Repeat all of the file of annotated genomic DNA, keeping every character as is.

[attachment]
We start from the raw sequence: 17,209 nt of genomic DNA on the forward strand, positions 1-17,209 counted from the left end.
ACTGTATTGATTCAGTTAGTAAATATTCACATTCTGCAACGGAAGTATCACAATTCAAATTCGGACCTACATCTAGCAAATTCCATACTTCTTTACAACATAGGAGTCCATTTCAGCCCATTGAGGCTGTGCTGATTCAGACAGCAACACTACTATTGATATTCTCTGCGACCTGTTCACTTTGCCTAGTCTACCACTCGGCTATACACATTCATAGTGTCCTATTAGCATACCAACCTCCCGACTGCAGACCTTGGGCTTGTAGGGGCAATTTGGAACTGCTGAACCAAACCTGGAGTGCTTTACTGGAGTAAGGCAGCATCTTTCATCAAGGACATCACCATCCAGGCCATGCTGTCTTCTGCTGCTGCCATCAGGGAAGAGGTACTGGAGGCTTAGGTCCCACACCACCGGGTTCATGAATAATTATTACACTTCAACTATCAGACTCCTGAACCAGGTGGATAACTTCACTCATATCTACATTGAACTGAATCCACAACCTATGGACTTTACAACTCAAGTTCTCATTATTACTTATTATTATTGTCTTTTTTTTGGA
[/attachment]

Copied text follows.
We start from the raw sequence: 17,209 nt of genomic DNA on the forward strand, positions 1-17,209 counted from the left end.
ACTGTATTGATTCAGTTAGTAAATATTCACATTCTGCAACGGAAGTATCACAATTCAAATTCGGACCTACATCTAGCAAATTCCATACTTCTTTACAACATAGGAGTCCATTTCAGCCCATTGAGGCTGTGCTGATTCAGACAGCAACACTACTATTGATATTCTCTGCGACCTGTTCACTTTGCCTAGTCTACCACTCGGCTATACACATTCATAGTGTCCTATTAGCATACCAACCTCCCGACTGCAGACCTTGGGCTTGTAGGGGCAATTTGGAACTGCTGAACCAAACCTGGAGTGCTTTACTGGAGTAAGGCAGCATCTTTCATCAAGGACATCACCATCCAGGCCATGCTGTCTTCTGCTGCTGCCATCAGGGAAGAGGTACTGGAGGCTTAGGTCCCACACCACCGGGTTCATGAATAATTATTACACTTCAACTATCAGACTCCTGAACCAGGTGGATAACTTCACTCATATCTACATTGAACTGAATCCACAACCTATGGACTTTACAACTCAAGTTCTCATTATTACTTATTATTATTGTCTTTTTTTTGGA